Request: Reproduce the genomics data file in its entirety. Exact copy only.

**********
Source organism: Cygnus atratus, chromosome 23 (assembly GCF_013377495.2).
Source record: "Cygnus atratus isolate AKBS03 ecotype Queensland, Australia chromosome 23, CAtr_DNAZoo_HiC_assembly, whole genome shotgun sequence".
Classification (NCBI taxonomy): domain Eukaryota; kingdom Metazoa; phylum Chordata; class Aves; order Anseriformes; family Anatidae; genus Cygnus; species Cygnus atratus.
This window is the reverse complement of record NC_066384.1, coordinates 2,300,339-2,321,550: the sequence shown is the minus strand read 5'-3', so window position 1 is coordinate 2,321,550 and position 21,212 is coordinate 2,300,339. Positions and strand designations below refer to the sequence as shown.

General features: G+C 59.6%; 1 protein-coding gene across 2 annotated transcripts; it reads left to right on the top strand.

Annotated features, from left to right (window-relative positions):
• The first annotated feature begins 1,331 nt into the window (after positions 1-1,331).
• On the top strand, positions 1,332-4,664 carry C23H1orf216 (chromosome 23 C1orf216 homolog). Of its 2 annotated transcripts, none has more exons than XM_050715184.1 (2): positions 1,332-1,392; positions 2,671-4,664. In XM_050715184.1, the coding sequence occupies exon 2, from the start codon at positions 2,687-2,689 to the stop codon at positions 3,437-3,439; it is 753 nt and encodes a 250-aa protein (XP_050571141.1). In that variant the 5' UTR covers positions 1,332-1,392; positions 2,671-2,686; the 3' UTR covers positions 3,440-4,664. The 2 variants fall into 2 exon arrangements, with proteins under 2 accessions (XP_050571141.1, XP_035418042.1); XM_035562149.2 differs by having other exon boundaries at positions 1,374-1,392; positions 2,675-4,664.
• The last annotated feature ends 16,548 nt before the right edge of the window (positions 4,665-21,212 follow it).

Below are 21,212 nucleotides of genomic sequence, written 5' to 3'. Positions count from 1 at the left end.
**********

Source organism: Cygnus atratus, chromosome 23 (assembly GCF_013377495.2).
Source record: "Cygnus atratus isolate AKBS03 ecotype Queensland, Australia chromosome 23, CAtr_DNAZoo_HiC_assembly, whole genome shotgun sequence".
Classification (NCBI taxonomy): domain Eukaryota; kingdom Metazoa; phylum Chordata; class Aves; order Anseriformes; family Anatidae; genus Cygnus; species Cygnus atratus.
This window is the reverse complement of record NC_066384.1, coordinates 2,300,339-2,321,550: the sequence shown is the minus strand read 5'-3', so window position 1 is coordinate 2,321,550 and position 21,212 is coordinate 2,300,339. Positions and strand designations below refer to the sequence as shown.

General features: G+C 59.6%; 1 protein-coding gene across 2 annotated transcripts; it reads left to right on the top strand.

Annotated features, from left to right (window-relative positions):
• The first annotated feature begins 1,331 nt into the window (after positions 1-1,331).
• On the top strand, positions 1,332-4,664 carry C23H1orf216 (chromosome 23 C1orf216 homolog). Of its 2 annotated transcripts, none has more exons than XM_050715184.1 (2): positions 1,332-1,392; positions 2,671-4,664. In XM_050715184.1, the coding sequence occupies exon 2, from the start codon at positions 2,687-2,689 to the stop codon at positions 3,437-3,439; it is 753 nt and encodes a 250-aa protein (XP_050571141.1). In that variant the 5' UTR covers positions 1,332-1,392; positions 2,671-2,686; the 3' UTR covers positions 3,440-4,664. The 2 variants fall into 2 exon arrangements, with proteins under 2 accessions (XP_050571141.1, XP_035418042.1); XM_035562149.2 differs by having other exon boundaries at positions 1,374-1,392; positions 2,675-4,664.
• The last annotated feature ends 16,548 nt before the right edge of the window (positions 4,665-21,212 follow it).

Below are 21,212 nucleotides of genomic sequence, written 5' to 3'. Positions count from 1 at the left end.